Research Article | Open Access
Lichun Zhou, Dezhi Yang, Dong Fang Wu, Zhong Mao Guo, Emmanuel Okoro, Hong Yang, "Inhibition of Endoplasmic Reticulum Stress and Atherosclerosis by 2-Aminopurine in Apolipoprotein E-Deficient Mice", International Scholarly Research Notices, vol. 2013, Article ID 847310, 8 pages, 2013. https://doi.org/10.1155/2013/847310
Inhibition of Endoplasmic Reticulum Stress and Atherosclerosis by 2-Aminopurine in Apolipoprotein E-Deficient Mice
We previously reported that the apolipoprotein (apo) B48-carrying lipoproteins obtained from apoE knockout () mice, so called E−/B48 lipoproteins, transformed mouse macrophages into foam cells and enhanced the phosphorylation of eukaryotic translation initiation factor 2α (eIF-2α). Furthermore, the eIF-2α phosphorylation inhibitor, 2-aminopurine (2-AP), attenuated E−/B48 lipoprotein-induced foam cell formation. The present report studied the effect of 2-AP on atherosclerosis in mice. Our results showed that the level of food intake, bodyweight, plasma cholesterol, and triglycerides was comparable in mice treated with or without 2-AP. However, the mean size of atherosclerotic lesions in the aorta sinus as well as the surface area of the entire aorta of 2-AP-treated mice were reduced by about 55% and 39%, respectively, compared to samples from untreated control mice. In addition, the 2-AP-treated mice showed a significant decrease in glucose-regulated protein 78 (GRP78) and phosphorylated eIF-2α in their aortic samples as compared to levels in untreated control mice. These observations suggest that endoplasmic reticulum stress is a causal mechanism for the development of atherosclerosis in mice and that therapeutic strategies can be developed for using eIF-2α phosphorylation inhibitors, such as 2-AP, to prevent or treat atherosclerosis.
The endoplasmic reticulum (ER) fulfills multiple cellular functions. Once ER functions are perturbed by various pathological conditions, unfolded or misfolded proteins accumulate in the ER lumen, resulting in ER stress characterized by increasing ER molecular chaperones and diminishing global protein synthesis . Activation of the signaling network in response to ER stress is known as unfolded protein response (UPR). There are three distinct UPR signaling pathways triggered in response to ER stress, which are mediated by (1) RNA-dependent protein kinase-like endoplasmic reticulum kinase (PERK), (2) activating transcription factor 6 (ATF6), and (3) inositol-requiring enzyme 1 (IRE1), respectively, [2, 3]. Under physiological conditions, PERK, ATF6, and IRE1 are associated with the abundant luminal chaperone Bip (also known as glucose-regulated protein 78, GRP78). This interaction keeps PERK, ATF6, and IRE1 in an inactive state. When the ER is overloaded with newly synthesized proteins or is stimulated by agents that cause unfolded proteins to accumulate, GRP78/Bip preferentially associates with the unfolded proteins, releasing PERK, ATF6, and IRE1 to activate downstream signaling molecules. In the PERK-mediated pathway, PERKs released from the GRP78 dimerize are autophosphorylated and manifest increased catalytic activity. Activated PERK phosphorylates eIF-2α. The phosphorylated eIF-2α subsequently inhibits global protein synthesis, preventing further influx of nascent proteins into an already saturated ER lumen. Paradoxically, eIF-2α phosphorylation enhances the translation of activating transcription factor-4 (ATF4) and subsequently upregulates the expression of ATF4-target genes, including several protein chaperones . Recent studies also demonstrated that eIF-2α phosphorylation upregulates ATF6 expression and enhances ATF6 activity and therefore increases the expression of its target genes .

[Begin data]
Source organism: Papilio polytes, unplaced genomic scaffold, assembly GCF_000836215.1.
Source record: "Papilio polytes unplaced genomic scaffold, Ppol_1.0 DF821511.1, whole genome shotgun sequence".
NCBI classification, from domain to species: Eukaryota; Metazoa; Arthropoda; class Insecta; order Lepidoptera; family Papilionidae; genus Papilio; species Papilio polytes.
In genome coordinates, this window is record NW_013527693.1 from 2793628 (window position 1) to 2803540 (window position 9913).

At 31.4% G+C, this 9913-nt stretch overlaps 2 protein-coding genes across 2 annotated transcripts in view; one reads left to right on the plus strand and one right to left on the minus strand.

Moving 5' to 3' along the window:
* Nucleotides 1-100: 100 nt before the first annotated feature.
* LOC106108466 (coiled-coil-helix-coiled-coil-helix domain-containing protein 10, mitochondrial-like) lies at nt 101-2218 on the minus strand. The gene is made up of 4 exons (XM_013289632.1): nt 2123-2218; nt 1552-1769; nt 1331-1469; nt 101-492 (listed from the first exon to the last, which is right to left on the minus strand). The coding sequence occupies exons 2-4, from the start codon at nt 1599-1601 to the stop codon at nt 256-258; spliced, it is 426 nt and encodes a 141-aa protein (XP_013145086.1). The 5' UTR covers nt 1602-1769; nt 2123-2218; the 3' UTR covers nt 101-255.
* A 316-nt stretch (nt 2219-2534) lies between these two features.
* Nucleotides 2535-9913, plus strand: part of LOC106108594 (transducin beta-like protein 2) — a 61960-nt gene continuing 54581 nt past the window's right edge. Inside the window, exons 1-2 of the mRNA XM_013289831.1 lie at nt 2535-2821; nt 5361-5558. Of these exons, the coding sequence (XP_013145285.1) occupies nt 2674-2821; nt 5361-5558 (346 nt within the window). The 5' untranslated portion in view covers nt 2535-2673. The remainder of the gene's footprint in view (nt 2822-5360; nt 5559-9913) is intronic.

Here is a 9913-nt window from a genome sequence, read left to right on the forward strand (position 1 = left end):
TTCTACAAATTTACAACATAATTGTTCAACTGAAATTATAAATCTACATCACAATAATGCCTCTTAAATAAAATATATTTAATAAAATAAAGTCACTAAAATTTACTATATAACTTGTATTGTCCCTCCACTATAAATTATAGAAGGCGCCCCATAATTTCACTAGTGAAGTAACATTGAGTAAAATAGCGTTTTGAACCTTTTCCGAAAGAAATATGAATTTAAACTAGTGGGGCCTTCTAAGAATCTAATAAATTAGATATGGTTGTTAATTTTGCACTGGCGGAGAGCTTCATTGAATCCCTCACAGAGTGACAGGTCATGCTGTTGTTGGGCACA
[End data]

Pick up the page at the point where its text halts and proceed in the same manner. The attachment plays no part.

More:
Although UPR signaling pathways are activated classically by unfolded ER proteins, increasing evidence demonstrates that lipids/lipoproteins can also trigger UPR. For instance, a prior study reported that accumulation of free cholesterol in the ER was able to activate UPR signaling pathways in mouse peritoneal macrophages . Also, studies from our laboratory demonstrated that treatment of mouse macrophages with lipoproteins carrying apolipoprotein (apo) B48 but lacking apoE (E−/B48) induced foam cell formation, and enhanced phosphorylation of PERK and eIF-2α, increased expression of ATF4 and several molecular chaperons and reduced global protein synthesis [7, 8]. Furthermore, we observed that overexpression of dominant-negative mutants of PERK or eIF-2α, or treatment with the eIF-2α inhibitor, 2-aminopurine (2-AP), suppressed foam cell formation induced by E−/B48 lipoproteins [7, 8]. These findings suggest that activation of the PERK-eIF2α signaling pathway is an underlying mechanism by which E−/B48 lipoproteins induce foam cell formation. Such a transformation of macrophages into a foam cells is an early step of atherogenesis.
Individuals with defective isoforms of apoE, such as apoE4, develop postprandial hypercholesterolemia and atherosclerosis . Similarly, apoE knockout (apoE−/−) mice manifest an elevated plasma cholesterol and develop atherosclerosis in a manner that resembles the human disease [10, 11]. The hypercholesterolemia in apoE−/− mice results mainly from the increased levels of E−/B48 lipoproteins. It is interesting to note that atherosclerotic lesions in the aorta sinus of apoE−/− mice show UPR, as reflected by increased PERK phosphorylation in the lesions [12, 13]. Data from the present report demonstrated that treatment of apoE−/− mice with the eIF-2α inhibitor 2-AP reduced atherosclerotic lesions in their aortas compared to lesions observed in control mice. Taken together, these findings suggest that activation of eIF-2α signaling pathway is an underlying mechanism for the development of atherosclerosis in apoE−/− mice and that inhibition of this UPR pathway might provide a therapy strategy for treatment of atherosclerosis.
2. Materials and Methods
2.1. Animals and 2-AP Treatment